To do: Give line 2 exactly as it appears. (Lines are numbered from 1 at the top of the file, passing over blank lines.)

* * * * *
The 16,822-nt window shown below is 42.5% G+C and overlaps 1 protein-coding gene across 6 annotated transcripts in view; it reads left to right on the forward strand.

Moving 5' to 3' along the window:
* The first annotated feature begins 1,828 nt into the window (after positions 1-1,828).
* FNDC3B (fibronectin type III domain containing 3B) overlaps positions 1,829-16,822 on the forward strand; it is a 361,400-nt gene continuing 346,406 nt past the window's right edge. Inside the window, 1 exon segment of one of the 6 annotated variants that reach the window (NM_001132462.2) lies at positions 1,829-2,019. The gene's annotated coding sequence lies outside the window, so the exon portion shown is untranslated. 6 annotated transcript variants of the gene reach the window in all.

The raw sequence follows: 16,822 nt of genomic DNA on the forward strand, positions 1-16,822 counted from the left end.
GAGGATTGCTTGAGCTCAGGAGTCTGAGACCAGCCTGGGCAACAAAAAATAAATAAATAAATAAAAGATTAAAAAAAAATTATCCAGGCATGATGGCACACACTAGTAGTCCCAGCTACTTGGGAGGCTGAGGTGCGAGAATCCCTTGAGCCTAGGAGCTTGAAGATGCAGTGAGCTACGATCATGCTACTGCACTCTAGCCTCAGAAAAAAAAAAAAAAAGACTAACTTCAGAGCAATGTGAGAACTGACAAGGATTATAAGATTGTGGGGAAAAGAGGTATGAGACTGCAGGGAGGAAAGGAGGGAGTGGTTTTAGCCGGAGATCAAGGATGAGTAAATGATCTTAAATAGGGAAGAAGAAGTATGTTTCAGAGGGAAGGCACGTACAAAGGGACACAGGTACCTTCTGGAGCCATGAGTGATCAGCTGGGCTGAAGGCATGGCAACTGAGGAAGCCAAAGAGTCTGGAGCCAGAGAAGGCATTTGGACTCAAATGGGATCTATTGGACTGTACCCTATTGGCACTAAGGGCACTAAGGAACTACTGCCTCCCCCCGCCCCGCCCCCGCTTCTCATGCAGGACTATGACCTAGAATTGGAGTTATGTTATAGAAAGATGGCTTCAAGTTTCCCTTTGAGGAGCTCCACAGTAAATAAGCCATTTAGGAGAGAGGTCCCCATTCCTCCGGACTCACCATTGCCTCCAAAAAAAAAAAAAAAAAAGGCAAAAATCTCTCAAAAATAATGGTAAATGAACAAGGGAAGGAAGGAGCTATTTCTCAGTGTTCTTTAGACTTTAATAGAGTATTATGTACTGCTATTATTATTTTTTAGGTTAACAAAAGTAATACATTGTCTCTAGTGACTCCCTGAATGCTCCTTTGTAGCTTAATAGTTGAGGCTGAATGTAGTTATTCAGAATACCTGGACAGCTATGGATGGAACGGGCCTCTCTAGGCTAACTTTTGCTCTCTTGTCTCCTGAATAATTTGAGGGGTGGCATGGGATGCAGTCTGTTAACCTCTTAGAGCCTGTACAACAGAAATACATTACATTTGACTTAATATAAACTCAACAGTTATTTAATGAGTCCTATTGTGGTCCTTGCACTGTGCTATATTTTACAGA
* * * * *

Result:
Moving 5' to 3' along the window: